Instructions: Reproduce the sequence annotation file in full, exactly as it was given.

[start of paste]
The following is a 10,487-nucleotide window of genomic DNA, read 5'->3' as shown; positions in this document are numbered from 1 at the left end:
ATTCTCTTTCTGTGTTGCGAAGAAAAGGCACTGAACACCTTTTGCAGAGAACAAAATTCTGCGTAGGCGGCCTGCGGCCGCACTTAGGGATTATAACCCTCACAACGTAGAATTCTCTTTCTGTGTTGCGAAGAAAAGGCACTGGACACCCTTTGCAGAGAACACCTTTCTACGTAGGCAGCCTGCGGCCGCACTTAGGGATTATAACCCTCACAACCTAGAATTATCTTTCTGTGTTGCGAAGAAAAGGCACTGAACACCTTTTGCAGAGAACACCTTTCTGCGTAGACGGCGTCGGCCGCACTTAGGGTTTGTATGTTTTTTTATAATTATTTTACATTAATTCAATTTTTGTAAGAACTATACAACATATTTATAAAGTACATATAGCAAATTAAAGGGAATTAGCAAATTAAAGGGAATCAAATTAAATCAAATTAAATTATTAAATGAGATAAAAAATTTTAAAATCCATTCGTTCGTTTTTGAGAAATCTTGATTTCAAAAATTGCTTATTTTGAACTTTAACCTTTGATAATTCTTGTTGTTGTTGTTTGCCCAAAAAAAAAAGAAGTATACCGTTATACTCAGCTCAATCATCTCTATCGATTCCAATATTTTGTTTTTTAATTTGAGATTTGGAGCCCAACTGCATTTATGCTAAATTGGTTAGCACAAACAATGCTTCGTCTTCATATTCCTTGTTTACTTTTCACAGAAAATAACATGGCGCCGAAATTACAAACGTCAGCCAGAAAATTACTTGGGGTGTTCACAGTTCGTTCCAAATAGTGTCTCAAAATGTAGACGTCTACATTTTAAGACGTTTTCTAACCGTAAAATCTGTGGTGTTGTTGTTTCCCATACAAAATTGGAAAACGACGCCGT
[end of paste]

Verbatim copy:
The following is a 10,487-nucleotide window of genomic DNA, read 5'->3' as shown; positions in this document are numbered from 1 at the left end:
ATTCTCTTTCTGTGTTGCGAAGAAAAGGCACTGAACACCTTTTGCAGAGAACAAAATTCTGCGTAGGCGGCCTGCGGCCGCACTTAGGGATTATAACCCTCACAACGTAGAATTCTCTTTCTGTGTTGCGAAGAAAAGGCACTGGACACCCTTTGCAGAGAACACCTTTCTACGTAGGCAGCCTGCGGCCGCACTTAGGGATTATAACCCTCACAACCTAGAATTATCTTTCTGTGTTGCGAAGAAAAGGCACTGAACACCTTTTGCAGAGAACACCTTTCTGCGTAGACGGCGTCGGCCGCACTTAGGGTTTGTATGTTTTTTTATAATTATTTTACATTAATTCAATTTTTGTAAGAACTATACAACATATTTATAAAGTACATATAGCAAATTAAAGGGAATTAGCAAATTAAAGGGAATCAAATTAAATCAAATTAAATTATTAAATGAGATAAAAAATTTTAAAATCCATTCGTTCGTTTTTGAGAAATCTTGATTTCAAAAATTGCTTATTTTGAACTTTAACCTTTGATAATTCTTGTTGTTGTTGTTTGCCCAAAAAAAAAAGAAGTATACCGTTATACTCAGCTCAATCATCTCTATCGATTCCAATATTTTGTTTTTTAATTTGAGATTTGGAGCCCAACTGCATTTATGCTAAATTGGTTAGCACAAACAATGCTTCGTCTTCATATTCCTTGTTTACTTTTCACAGAAAATAACATGGCGCCGAAATTACAAACGTCAGCCAGAAAATTACTTGGGGTGTTCACAGTTCGTTCCAAATAGTGTCTCAAAATGTAGACGTCTACATTTTAAGACGTTTTCTAACCGTAAAATCTGTGGTGTTGTTGTTTCCCATACAAAATTGGAAAACGACGCCGT